Torrey Conference Blog
Day 2 - Thursday
By Patricia Diaz
“Christians are not liars,” said the Rev. Adrian DeVisser at tonight’s session, “but we sing lies.” I didn’t want to admit the truth of that statement, but the conviction was real. We sing about God’s sovereignty and our love for Him. We beg Him to inhabit our hearts and touch our lives. We say he is the only thing that matters. But we don’t really believe it. We don’t really act on it. And I know that in my life I have been ignoring millions and millions of suffering people, choosing instead to stay within the comfortable and seek only my own small ambitions.
I sat in my seat in the gym tonight staring down at the stage – at the passionate Sri Lankan preacher, pacing back and forth. I was struck by the certainty that here was a man who felt God’s pain for the broken world around us. For the colonies of “untouchables,” for the widows, the orphans, and the millions of children involved in the sex trafficking industry; for the unthinkable number of people who will go to bed tonight without a meal; for the lives that are slipping away to a hopeless eternity each second even as you read this post; for all who are marginalized and forgotten. And as I sat in my seat, I began to cry.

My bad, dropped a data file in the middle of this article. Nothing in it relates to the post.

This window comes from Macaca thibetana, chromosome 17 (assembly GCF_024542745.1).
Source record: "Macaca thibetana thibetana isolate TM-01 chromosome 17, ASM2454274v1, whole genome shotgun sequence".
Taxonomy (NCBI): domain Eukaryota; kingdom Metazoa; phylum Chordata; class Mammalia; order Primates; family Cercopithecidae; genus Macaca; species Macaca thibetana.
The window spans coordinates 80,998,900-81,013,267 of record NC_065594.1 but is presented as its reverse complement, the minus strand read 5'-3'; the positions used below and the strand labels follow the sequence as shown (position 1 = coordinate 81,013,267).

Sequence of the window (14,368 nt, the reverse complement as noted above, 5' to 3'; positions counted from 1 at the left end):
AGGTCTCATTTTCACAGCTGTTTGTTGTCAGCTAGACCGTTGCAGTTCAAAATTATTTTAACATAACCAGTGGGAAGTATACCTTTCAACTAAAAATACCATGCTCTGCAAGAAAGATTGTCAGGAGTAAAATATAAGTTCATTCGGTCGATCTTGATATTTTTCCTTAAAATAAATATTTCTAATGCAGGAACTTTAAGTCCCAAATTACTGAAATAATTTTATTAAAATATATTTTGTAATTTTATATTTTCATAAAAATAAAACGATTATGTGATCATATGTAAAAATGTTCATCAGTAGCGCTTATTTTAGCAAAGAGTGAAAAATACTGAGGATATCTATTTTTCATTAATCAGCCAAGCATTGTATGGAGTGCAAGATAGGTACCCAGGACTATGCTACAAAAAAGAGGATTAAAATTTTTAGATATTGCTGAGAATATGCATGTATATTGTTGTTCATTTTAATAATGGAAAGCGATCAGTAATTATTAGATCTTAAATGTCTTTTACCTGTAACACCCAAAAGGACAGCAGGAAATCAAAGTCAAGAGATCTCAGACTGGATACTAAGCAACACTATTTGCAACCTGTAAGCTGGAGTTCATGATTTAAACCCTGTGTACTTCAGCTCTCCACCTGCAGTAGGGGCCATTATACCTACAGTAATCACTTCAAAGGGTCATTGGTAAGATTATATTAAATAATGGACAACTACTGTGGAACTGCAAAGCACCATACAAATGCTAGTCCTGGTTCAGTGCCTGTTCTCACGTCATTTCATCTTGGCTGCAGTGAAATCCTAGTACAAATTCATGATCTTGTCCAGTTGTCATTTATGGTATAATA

In that moment, I was overcome by my selfishness and utter unworthiness of the boundless love of Christ. That he chose me to be saved from among millions and millions! Most of all, I was shocked and horrified by how blatantly I ignore a suffering world. As the Rev. DeVisser cited statistic after statistic, I found myself instinctively trying to close my ears and mind. I did not want to understand the evil they communicated. I was just waiting for that part of the talk to be over so I could get on with the real business of my spiritual growth.